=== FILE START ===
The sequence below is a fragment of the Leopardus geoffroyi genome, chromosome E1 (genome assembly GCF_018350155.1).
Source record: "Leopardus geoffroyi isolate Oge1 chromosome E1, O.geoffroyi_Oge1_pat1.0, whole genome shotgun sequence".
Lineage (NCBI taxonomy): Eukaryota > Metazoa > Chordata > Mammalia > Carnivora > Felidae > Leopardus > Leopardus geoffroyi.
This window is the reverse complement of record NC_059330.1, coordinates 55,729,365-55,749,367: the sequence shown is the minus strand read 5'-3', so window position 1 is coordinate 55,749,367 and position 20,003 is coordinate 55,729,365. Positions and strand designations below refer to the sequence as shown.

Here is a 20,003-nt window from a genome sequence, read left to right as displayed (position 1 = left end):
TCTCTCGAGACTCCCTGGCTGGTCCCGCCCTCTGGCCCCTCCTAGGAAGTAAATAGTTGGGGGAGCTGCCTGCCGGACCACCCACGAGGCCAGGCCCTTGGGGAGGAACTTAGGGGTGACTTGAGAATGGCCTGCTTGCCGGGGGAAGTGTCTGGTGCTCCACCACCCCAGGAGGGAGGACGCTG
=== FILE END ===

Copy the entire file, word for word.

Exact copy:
The sequence below is a fragment of the Leopardus geoffroyi genome, chromosome E1 (genome assembly GCF_018350155.1).
Source record: "Leopardus geoffroyi isolate Oge1 chromosome E1, O.geoffroyi_Oge1_pat1.0, whole genome shotgun sequence".
Lineage (NCBI taxonomy): Eukaryota > Metazoa > Chordata > Mammalia > Carnivora > Felidae > Leopardus > Leopardus geoffroyi.
This window is the reverse complement of record NC_059330.1, coordinates 55,729,365-55,749,367: the sequence shown is the minus strand read 5'-3', so window position 1 is coordinate 55,749,367 and position 20,003 is coordinate 55,729,365. Positions and strand designations below refer to the sequence as shown.

Here is a 20,003-nt window from a genome sequence, read left to right as displayed (position 1 = left end):
TCTCTCGAGACTCCCTGGCTGGTCCCGCCCTCTGGCCCCTCCTAGGAAGTAAATAGTTGGGGGAGCTGCCTGCCGGACCACCCACGAGGCCAGGCCCTTGGGGAGGAACTTAGGGGTGACTTGAGAATGGCCTGCTTGCCGGGGGAAGTGTCTGGTGCTCCACCACCCCAGGAGGGAGGACGCTG